I often find myself preoccupied with a long list of important 21st Century First-World worries. This list includes work, the toddler that lives with us, my wife. DIY and making stuff, the random thoughts that might be fun to ramble on about in this blog, and why can I never find a pen and paper to write down those random thoughts when I have them. Why a post or picture on social media hasn’t had more likes? Why a post or picture on social media has had so many likes? Food.*
Somewhere in that list, I also worry about inefficiency and why other people don’t. That is what I want to talk about today.
*As a quick note, this list is by no means exhausitve and the order is random. Food for example should be much higher.
Before this normal was another normal
The toddler who lives with us (AKA my son) is generally a pretty good sleeper. His bedtime routine is exactly that, routine. Then every so often, when I’ve started to take it for granted, everything is suddenly thrown up in the air and chaos ensues.
My first response is one of panic. I get stressed. My perfectly crafted bedtime regime is ruined! I have no idea what to do now. I have no idea how to navigate my way back to a routine. I have no idea if I even can.
Then my wife patiently says something like this: “You say this every time. And then after a few days everything carries on as normal. Just a little different”
Sneaky change is sneaky
Most people don’t see normal, and most of teh time they can’t see it changing. Like a frog in slowly heated water. Perhaps that is why people are often so unquestioning about the systems they rely on. Or by the complete absence of system or process. It’s crept up on them without them being aware of it.
But, changing things might make things worse!
- Better the devil you know.
- It’s always been that way, and it’s worked up til now. So why would we need to change it?
- People above my pay grade made the decision, so it’s not for me to question.
If they do nothing. They can’t be blamed, right? Things will work themselves out.
Choosing to do nothing is still a decision …
Choosing to continue doing the same thing is still making a decision. Only you are limiting the options (to the thing you already do).
When people fear doing something new, they tend to repeat something familiar. Something safe that’s been good enough in the past. The result tends to be predictable but also derivative. And definitely not innovative.
If I do the same thing things will stay the same, right?
This is a false assumption. That the system will continue in the same way so long as you don’t impart any change on it. But there are factors beyond your control that will impart change and the result is always the same. The balanced system you are relying on will drift out of sync and atrophy.
Failing is scary and normal
It’s also pretty normal to fear failure. We want to succeed. We went to win. We get taught that lesson early on and it gets repeated throughout our lives.
Yet, there are few situations in life where it all comes down to this one try. In most cases, there are other opportunities still ahead. Chances to give it another try. Alternative routes or approaches to take. Competing in the Olympics might be a notable exception to this.
When we say we need to teach kids how to “fail,” we aren’t really telling the full truth. What we mean when we say that is simply that creation is iteration and that we need to give ourselves the room to try things that might not work in the pursuit of something that will. Wrong turns are part of every journey. Adam Savage, Every Tool’s A Hammer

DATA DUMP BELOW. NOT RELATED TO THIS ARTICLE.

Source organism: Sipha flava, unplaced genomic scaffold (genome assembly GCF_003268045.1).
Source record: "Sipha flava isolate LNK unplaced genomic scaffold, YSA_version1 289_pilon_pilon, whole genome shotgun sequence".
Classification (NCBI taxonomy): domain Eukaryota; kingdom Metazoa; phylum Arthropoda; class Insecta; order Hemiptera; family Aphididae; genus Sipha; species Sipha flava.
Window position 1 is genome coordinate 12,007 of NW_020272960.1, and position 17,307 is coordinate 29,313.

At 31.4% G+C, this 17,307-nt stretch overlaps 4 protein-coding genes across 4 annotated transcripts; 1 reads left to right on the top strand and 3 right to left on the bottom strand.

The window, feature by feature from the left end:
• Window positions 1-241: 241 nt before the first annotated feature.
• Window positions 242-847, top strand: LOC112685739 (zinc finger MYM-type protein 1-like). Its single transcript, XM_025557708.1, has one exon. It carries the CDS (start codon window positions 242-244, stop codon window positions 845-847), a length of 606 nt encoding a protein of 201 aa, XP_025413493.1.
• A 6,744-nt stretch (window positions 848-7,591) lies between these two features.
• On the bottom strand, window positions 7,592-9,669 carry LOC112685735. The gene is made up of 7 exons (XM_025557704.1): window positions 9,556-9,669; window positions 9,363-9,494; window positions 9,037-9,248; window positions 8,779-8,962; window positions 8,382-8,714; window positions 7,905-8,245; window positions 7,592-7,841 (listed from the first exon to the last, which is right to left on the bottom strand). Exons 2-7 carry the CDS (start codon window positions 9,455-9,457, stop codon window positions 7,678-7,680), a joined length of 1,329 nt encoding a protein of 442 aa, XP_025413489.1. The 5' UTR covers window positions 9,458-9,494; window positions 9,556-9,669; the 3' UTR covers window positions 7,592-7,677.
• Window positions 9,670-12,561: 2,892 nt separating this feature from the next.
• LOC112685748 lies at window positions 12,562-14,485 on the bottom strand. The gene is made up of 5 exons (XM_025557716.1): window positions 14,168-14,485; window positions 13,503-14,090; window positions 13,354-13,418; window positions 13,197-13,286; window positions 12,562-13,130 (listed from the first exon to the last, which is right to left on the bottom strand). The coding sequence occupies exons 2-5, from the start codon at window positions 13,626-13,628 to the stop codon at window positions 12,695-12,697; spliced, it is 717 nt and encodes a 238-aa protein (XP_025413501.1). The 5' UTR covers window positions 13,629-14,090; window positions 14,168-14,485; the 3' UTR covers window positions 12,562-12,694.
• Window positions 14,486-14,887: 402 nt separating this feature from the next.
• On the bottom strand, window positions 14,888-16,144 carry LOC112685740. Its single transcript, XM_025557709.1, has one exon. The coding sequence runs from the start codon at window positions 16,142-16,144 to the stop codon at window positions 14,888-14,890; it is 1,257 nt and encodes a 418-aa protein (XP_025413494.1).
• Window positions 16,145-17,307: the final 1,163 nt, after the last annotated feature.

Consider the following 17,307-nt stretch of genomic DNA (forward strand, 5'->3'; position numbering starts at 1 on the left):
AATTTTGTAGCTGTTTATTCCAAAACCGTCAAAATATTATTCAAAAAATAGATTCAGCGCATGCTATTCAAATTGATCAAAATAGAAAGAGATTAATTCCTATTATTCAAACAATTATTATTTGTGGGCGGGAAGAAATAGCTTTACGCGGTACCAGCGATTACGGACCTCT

Explore new neighbourhoods
We can analyse and plan ahead of time. We can hypothesise and anticipate all the the known unknowns and challenges we may encounter. We can speculate about the manner and level of unknown unknowns we may also have to tackle. But we can only ever really know by travelling the path ourselves.
It isn’t enough to pick a path—you must go down it. By doing so, you see things you couldn’t possibly see when you started out; you may not like what you see, some of it may be confusing, but at least you will have, as we like to say, “explored the neighborhood.” The key point here is that even if you decide you’re in the wrong place, there is still time to head toward the right place. And all the thinking you’ve done that led you down that alley was not wasted. Even if most of what you’ve seen doesn’t fit your needs, you inevitably take away ideas that will prove useful. Ed Catmull, Creativity, Inc.
Trial and error is tried and tested
Trial and error / iteration, whatever you want to call it. Has long been recognised by scientists. Construct a hypothesis, test it, analyze and interpret. Take what you now know and let that feed into your next hypothesis. —and then they do it all over again.
Experiments are fact-finding missions that, over time, inch scientists toward greater understanding. That means any outcome is a good outcome, because it yields new information. If your experiment proved your initial theory wrong, better to know it sooner rather than later. Armed with new facts, you can then reframe whatever question you’re asking. Ed Catmull, Creativity, Inc.
Worry less about being wrong and worry more about staying where you are
If you’ve read this far you are probably expecting some sort of conclusion or summary to walk away with. So, here goes.
Stop trying to be right from the start. Stop expecting to nail the details before you begin. Once you accept that you can only know now, what you already know you can make discovery part of the process and start to enjoy rather than fear it. Make choices and test them. Change direction. Create feedback loops. Always be questioning.
Don’t expect change to avoid you or for things to work themselves out if you ignore them. Listen to the new hire asking the naive questions. Because they may offer a fresh perspective and see though the normal you’ve become blind to.